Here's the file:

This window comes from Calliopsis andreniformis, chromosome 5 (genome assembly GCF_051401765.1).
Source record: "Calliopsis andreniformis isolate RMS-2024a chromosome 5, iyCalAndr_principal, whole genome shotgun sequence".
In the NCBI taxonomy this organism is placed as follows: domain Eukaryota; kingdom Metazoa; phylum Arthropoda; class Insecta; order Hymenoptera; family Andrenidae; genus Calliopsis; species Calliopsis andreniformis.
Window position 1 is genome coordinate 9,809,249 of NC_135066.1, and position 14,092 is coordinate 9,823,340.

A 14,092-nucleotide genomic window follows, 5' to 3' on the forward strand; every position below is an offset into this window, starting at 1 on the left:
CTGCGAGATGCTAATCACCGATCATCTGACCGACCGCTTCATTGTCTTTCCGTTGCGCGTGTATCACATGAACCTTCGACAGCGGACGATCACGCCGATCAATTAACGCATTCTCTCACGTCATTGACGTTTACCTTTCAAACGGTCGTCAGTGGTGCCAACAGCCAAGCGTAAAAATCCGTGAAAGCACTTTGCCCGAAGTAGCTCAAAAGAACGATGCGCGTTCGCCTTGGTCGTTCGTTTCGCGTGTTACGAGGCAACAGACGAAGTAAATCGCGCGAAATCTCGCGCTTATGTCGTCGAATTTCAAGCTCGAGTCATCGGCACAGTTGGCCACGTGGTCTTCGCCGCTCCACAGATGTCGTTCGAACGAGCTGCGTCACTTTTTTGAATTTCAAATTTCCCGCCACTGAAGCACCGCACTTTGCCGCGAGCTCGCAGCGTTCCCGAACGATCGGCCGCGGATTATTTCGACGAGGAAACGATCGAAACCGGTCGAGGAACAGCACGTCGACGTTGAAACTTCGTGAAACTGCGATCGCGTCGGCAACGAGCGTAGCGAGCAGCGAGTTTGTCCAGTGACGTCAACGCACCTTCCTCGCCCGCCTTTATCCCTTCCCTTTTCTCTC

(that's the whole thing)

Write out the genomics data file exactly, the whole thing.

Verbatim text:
This window comes from Calliopsis andreniformis, chromosome 5 (genome assembly GCF_051401765.1).
Source record: "Calliopsis andreniformis isolate RMS-2024a chromosome 5, iyCalAndr_principal, whole genome shotgun sequence".
In the NCBI taxonomy this organism is placed as follows: domain Eukaryota; kingdom Metazoa; phylum Arthropoda; class Insecta; order Hymenoptera; family Andrenidae; genus Calliopsis; species Calliopsis andreniformis.
Window position 1 is genome coordinate 9,809,249 of NC_135066.1, and position 14,092 is coordinate 9,823,340.

A 14,092-nucleotide genomic window follows, 5' to 3' on the forward strand; every position below is an offset into this window, starting at 1 on the left:
CTGCGAGATGCTAATCACCGATCATCTGACCGACCGCTTCATTGTCTTTCCGTTGCGCGTGTATCACATGAACCTTCGACAGCGGACGATCACGCCGATCAATTAACGCATTCTCTCACGTCATTGACGTTTACCTTTCAAACGGTCGTCAGTGGTGCCAACAGCCAAGCGTAAAAATCCGTGAAAGCACTTTGCCCGAAGTAGCTCAAAAGAACGATGCGCGTTCGCCTTGGTCGTTCGTTTCGCGTGTTACGAGGCAACAGACGAAGTAAATCGCGCGAAATCTCGCGCTTATGTCGTCGAATTTCAAGCTCGAGTCATCGGCACAGTTGGCCACGTGGTCTTCGCCGCTCCACAGATGTCGTTCGAACGAGCTGCGTCACTTTTTTGAATTTCAAATTTCCCGCCACTGAAGCACCGCACTTTGCCGCGAGCTCGCAGCGTTCCCGAACGATCGGCCGCGGATTATTTCGACGAGGAAACGATCGAAACCGGTCGAGGAACAGCACGTCGACGTTGAAACTTCGTGAAACTGCGATCGCGTCGGCAACGAGCGTAGCGAGCAGCGAGTTTGTCCAGTGACGTCAACGCACCTTCCTCGCCCGCCTTTATCCCTTCCCTTTTCTCTC